Hong Kong is famed around the world for its foodie scene.
The city is a melting pot of cultures: southern China’s Cantonese influences; the Mandarin community’s strong impact; European, American and Australian immigrant influence, and the best Japanese, Korean and Indian foods outside their sovereign nations.
It appears that you can get anything in your wildest foodie dreams in exciting Hong Kong, but it’s the traditional Dim Sum that is the order of the day, and nowhere else delivers the goods quite like Tim Ho Wan.
Citizen Femme dropped in for a taste.
Established in 2009 by chef Mak Kwai-pui in the buzzing retail and restaurant district of Mongkok, Tim Ho Wan very quickly earned the moniker of the ‘best dim sum in all of Hong Kong’. The franchise now has 3 locations in the city and a further 42 branches that have sprung up in major cities around the world, including Singapore, Hanoi and New York. Kwai-pui himself has 3 Michelin stars from his time heading the renowned Lung King Heen restaurant in Hong Kong’s Four Seasons Hotel.
It’s the Sham Shui Po branch that Citizen Femme stumbled upon. Walking into a Michelin-starred restaurant without a booking would be totally unheard of in any other world capital – unless you’re seriously hooked up – but that’s exactly what we did here.
The dinky, 30-seater restaurant might have guests assuming they were in the wrong place at first. The décor is unapologetically simple. Plain panelled walls, void of art; simple, varnished wood dinner benches, and a menu on poorly printed card with a dog-eared pencil to tick off your choices. Making contact with the serving staff is almost completely negated, the hostess said nothing as she briskly pointed us to a table and scuttled away again, leaving me fairly sceptical about the forthcoming experience. But don’t be fooled: everything here is about the food.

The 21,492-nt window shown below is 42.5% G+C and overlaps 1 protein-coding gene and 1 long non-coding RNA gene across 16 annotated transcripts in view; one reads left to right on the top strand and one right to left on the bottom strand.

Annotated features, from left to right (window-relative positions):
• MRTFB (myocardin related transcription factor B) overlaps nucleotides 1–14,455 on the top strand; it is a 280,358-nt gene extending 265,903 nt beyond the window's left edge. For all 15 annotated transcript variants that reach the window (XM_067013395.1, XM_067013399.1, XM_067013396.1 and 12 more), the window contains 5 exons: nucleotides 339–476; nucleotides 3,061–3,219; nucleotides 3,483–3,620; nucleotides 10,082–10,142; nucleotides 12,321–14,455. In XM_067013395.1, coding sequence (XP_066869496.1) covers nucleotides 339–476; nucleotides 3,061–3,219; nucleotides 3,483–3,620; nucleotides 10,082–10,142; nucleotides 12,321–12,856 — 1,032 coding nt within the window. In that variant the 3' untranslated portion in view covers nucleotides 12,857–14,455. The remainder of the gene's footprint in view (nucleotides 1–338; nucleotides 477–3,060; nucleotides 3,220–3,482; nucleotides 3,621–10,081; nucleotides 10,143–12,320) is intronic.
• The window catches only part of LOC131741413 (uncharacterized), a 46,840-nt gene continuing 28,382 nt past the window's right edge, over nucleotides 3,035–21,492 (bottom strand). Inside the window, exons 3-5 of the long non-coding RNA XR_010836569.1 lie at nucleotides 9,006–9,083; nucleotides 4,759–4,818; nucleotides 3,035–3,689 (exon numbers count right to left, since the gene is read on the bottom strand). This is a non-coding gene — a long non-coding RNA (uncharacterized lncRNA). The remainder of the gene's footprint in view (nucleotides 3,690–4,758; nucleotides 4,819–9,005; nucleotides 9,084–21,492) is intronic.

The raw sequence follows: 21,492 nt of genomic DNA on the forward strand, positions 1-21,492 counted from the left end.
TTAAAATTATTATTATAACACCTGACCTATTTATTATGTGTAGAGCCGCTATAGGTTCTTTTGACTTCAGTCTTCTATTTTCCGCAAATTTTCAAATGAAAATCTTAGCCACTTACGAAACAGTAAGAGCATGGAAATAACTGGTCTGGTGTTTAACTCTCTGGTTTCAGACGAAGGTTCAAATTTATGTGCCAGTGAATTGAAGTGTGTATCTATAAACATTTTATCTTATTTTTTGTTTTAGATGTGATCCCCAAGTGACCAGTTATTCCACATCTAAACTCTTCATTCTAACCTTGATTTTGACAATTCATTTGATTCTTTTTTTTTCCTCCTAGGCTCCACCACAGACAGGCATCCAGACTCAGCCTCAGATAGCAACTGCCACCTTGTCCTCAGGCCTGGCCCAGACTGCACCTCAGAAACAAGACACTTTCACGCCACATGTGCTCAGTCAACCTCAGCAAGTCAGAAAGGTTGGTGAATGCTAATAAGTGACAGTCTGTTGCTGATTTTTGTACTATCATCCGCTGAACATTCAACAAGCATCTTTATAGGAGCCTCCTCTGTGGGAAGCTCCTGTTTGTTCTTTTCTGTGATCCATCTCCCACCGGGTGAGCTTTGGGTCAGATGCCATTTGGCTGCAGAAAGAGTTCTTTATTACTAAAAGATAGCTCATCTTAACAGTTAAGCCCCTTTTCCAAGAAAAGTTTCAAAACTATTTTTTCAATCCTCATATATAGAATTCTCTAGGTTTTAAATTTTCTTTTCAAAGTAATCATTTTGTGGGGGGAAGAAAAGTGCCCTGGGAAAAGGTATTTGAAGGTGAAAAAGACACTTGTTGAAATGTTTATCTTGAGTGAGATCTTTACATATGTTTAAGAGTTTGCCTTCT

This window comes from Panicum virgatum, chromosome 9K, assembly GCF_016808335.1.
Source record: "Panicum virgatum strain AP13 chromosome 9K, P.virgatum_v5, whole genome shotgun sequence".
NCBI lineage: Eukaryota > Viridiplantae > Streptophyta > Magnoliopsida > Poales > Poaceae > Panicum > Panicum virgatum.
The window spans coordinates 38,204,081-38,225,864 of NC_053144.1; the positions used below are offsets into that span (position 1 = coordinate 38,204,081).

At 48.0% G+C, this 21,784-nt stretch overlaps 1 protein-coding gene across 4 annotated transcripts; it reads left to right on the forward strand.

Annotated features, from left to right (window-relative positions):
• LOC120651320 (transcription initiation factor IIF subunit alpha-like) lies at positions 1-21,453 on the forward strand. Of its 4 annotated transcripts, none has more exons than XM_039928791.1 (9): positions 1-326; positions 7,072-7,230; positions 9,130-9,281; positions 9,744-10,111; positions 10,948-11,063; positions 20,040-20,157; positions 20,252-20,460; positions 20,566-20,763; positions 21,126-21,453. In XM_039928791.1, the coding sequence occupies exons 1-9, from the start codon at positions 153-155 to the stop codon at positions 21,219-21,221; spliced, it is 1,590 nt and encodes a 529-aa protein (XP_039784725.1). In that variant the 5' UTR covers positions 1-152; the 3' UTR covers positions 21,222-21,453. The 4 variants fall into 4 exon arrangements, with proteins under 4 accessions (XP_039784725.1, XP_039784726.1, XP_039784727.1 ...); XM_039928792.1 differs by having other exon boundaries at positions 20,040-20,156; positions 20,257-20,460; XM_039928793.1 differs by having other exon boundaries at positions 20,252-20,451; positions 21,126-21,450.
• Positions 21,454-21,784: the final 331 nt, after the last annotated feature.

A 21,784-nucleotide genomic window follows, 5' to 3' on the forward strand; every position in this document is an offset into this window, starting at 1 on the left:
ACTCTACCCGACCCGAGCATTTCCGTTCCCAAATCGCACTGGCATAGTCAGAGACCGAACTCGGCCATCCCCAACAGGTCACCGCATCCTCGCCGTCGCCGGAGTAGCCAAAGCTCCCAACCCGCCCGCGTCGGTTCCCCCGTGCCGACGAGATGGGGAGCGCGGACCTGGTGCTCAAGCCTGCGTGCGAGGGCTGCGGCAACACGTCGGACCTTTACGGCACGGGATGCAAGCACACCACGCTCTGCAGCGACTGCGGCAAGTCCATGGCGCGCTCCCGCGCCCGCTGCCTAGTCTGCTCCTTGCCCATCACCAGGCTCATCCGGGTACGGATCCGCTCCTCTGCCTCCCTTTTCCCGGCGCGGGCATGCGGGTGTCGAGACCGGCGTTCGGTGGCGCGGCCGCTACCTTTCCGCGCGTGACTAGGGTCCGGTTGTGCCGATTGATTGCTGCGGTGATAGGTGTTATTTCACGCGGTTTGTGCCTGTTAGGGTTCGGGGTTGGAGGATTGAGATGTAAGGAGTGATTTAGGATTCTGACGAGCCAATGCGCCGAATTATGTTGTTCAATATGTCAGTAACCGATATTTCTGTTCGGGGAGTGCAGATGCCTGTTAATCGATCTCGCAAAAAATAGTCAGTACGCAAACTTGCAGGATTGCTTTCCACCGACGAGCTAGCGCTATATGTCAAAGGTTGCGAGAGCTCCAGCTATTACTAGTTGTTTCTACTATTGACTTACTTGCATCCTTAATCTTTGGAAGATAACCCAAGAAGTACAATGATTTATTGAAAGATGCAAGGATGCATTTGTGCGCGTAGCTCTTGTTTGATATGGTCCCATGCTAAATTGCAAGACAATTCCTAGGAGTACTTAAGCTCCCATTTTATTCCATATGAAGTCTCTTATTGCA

As a never-ending stream of green tea flowed, towers of steamer baskets were presented to us with a uniform four delicacies in each round. Thin and delicate vermicelli rolls stuffed with shrimp and doused in strong, dark soy sauce; pretty steamed pork and shrimp dumplings (or shumai) which were like a work of art; jiggly and juicy turnip cake (an activity in itself, chasing the slippery thing around the dish with chopsticks); sumptuous steamed beef balls in a beancurd wrap and steamed glutinous rice with chicken chunks served in a piping hot banana leaf parcel made for one of the most exciting culinary experiences I’ve ever had.
But how could we forget the pièce de résistance: char sui bao – barbecue pork baked buns. These little guys, served in threes, are the reason the chain gained notoriety in the first place, and the reason people keep coming back.
Breaking into the sweet, crispy, buttery crust – almost scone-like in texture – allowed the sticky barbecue honey-glazed pork to ooze out in the most satisfying way. The bao are baked rather than the traditional steamed or fried which gives a soft crunch instead of a doughy squidge. Light, gooey and delicious, the char sui bao are not to be missed, and even your vegetarian table-mates will struggle to conceal their envy.
Tim Ho Wan sells over 750 of these bad boys a day, just at this branch. I’ve made them a serious contender as my desert island food. I’d happily live off nothing else for the rest of my days. We ordered four loads of them.
Finished off with a loaf-like slice of Asian ‘carrot cake’ that was tart and tasty (even if it did resemble a tranche of parking) the whole meal for five people, with drinks, came to HK$398 or £38 – that’s around £7.60 each.
I’d happily fork out ten times the amount for the same experience again and again.
Just praying to Buddha for a London branch to open (in our wildest dreams…!)